20 March 2019 – In some cases fishmeals are regarded as no longer essential, but they are expected to be niche high-value ingredients in the future. Looking at it from this angle, producers are presented with opportunities in “capitalising on the point-of-difference factors of fishmeals.” Such were the words of the University of Stirling’s Prof. Brett Glencross at the IFFO’s 58th Annual Conference late last year.

Touching base with Prof. Glencross, a professor of aquaculture nutrition at the Institute of Aquaculture, Feedinfo News Service sought to find out what he thinks the status of fishmeal usage is in animal diets today.

“It is possible to formulate diets for most aquaculture species now without reliance of fishmeals if you have to,” he said. “There have been commercial cases for shrimp, salmon, marine fish and so on where diets have been produced and successful used commercially with no fishmeal in the formulation. However, despite that it technically possible to do it, in most cases it still remains favourable to include fishmeal in many of the formulations as the costs of the additives required in the fishmeal-free diets is marginally more expensive presently.”

In his view, there is clearly a price-point now.

According to Prof. Glencross, fishmeal is not the main ingredient used by the global aquaculture industry and hasn’t been for some time.

“Just consider the math. Approximately 3 million tons of fishmeal are used in about 60 million tons of feed. That’s about 5% of the total ingredient use,” he estimated. “For some species (e.g. tilapia, carps) fishmeal is now virtually non-existent in formulations (≤1%). For other species, like salmon and shrimp there is some dichotomy among the market, with some regions providing fishmeal-free (FMF) diets as options for their customers, but others not even considering it. As for active use of FMF diets, there have been some farmers using them as a point of differentiation, but generally they have not had large-scale adoption because it is still more cost effective than to include some fishmeal in the diets.”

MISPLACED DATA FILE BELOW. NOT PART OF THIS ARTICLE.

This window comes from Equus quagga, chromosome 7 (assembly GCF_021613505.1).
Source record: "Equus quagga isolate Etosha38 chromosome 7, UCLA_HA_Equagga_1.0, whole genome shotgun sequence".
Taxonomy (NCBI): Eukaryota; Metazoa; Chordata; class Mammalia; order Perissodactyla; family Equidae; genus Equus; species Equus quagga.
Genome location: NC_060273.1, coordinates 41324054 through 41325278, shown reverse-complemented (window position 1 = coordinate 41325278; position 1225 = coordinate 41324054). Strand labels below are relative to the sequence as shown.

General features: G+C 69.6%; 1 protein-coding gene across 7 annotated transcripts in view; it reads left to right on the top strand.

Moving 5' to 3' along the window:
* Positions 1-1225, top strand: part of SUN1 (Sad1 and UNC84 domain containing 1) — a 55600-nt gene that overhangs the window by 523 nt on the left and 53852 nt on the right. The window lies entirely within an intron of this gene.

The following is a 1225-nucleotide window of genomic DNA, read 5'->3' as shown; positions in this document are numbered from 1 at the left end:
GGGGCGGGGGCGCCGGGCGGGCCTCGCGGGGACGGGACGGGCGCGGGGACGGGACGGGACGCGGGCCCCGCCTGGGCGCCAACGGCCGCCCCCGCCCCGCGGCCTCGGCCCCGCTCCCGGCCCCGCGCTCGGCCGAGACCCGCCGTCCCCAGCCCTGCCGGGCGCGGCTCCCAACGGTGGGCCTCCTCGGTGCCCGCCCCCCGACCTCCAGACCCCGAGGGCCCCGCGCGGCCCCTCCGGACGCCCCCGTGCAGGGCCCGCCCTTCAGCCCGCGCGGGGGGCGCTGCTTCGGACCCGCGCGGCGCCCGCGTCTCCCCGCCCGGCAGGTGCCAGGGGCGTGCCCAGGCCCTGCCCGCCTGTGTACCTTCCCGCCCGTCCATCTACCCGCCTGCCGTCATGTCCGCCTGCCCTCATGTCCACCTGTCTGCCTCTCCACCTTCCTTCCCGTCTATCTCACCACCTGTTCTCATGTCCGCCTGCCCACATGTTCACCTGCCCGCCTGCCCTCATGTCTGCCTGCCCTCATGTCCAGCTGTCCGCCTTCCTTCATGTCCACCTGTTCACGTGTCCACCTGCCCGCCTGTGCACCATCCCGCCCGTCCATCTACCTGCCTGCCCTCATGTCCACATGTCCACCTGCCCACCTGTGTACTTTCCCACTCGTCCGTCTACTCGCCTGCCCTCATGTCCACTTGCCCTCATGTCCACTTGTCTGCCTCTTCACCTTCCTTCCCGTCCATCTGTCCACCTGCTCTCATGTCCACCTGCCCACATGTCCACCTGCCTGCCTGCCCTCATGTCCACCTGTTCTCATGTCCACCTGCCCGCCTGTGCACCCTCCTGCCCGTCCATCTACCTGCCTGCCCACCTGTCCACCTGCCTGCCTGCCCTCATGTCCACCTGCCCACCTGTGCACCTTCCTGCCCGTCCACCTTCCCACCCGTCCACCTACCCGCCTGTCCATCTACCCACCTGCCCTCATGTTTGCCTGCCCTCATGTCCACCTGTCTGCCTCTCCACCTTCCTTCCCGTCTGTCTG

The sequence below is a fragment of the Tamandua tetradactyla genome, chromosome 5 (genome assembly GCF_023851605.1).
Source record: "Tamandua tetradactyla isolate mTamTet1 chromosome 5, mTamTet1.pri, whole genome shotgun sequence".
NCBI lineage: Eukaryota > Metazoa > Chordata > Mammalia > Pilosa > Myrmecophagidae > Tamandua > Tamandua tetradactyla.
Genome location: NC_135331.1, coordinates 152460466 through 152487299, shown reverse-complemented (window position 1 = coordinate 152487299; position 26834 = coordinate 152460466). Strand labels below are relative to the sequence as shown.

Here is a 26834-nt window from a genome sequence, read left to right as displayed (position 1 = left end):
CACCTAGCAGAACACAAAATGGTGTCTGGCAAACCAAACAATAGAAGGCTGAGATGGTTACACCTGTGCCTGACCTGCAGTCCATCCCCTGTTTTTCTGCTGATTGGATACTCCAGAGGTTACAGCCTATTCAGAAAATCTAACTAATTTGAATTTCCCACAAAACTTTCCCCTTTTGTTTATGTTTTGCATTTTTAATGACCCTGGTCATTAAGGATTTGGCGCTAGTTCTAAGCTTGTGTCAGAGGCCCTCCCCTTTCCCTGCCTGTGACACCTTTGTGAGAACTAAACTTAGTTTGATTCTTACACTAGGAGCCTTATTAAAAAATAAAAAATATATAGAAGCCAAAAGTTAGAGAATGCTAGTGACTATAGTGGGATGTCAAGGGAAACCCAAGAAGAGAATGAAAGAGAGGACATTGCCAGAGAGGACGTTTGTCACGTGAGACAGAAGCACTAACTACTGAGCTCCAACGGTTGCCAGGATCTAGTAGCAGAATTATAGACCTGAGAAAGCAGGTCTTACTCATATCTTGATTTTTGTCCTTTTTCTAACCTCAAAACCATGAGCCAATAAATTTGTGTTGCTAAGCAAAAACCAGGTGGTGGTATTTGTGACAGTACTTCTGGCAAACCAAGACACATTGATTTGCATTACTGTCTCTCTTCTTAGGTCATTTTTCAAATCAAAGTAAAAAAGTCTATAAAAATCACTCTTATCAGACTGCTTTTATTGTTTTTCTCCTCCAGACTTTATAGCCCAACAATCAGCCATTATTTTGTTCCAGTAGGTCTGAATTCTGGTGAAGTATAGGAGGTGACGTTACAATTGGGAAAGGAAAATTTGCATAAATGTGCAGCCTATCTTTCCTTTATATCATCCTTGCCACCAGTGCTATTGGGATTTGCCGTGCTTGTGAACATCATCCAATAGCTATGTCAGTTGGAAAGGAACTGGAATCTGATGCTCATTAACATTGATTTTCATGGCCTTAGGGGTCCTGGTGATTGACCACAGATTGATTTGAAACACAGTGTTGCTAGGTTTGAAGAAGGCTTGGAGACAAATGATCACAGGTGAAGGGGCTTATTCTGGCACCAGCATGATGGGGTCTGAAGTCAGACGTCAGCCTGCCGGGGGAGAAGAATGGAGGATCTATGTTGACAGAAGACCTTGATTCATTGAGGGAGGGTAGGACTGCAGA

Having said that, Prof. Glencross believes the fishmeal industry needs to identify where it has value to distinguish from other marine feed ingredient products.

He explained that, though fishmeal has some variability in its various qualities, it has a high protein level, a good amino acid profile for use in animal feeds and a moderate amount of lipids, of which a substantial portion is the more biologically active form of phospholipids. Additionally, there is also a reasonable amount of omega-3 in the lipid as well as relatively high levels of nucleotides and taurine.

“The fishmeal industry needs to leverage these points-of-difference more as each of these facets has value,” Prof. Glencross commented.

He also hinted that fishmeal constitutes a renewable protein source which is available globally and with a range of options as raw material.

“I would suggest that any resource where you can return year-on-year for over 20+ years and continue to harvest 20 million tons of biomass can be considered sustainable. That’s not to say that we can’t improve things and the various industrial fisheries around the world have different degrees of independent certification. But collectively more than 50% of the industry is now certified as responsible fisheries,” he argued.

However in his opinion, there is clearly only a fixed volume of wild catch fishmeal available, and so the future will be in value-adding fishmeal to create new products and opportunities.

“We do have the potential to create new fishmeal into the future though through co-product development from aquaculture produce and I expect this will continue for some time to be one of the growing sectors within the broader fishmeal industry.”

“This is an exciting time for the fishmeal industry as I believe a new age of diversified product development is emerging,” he added.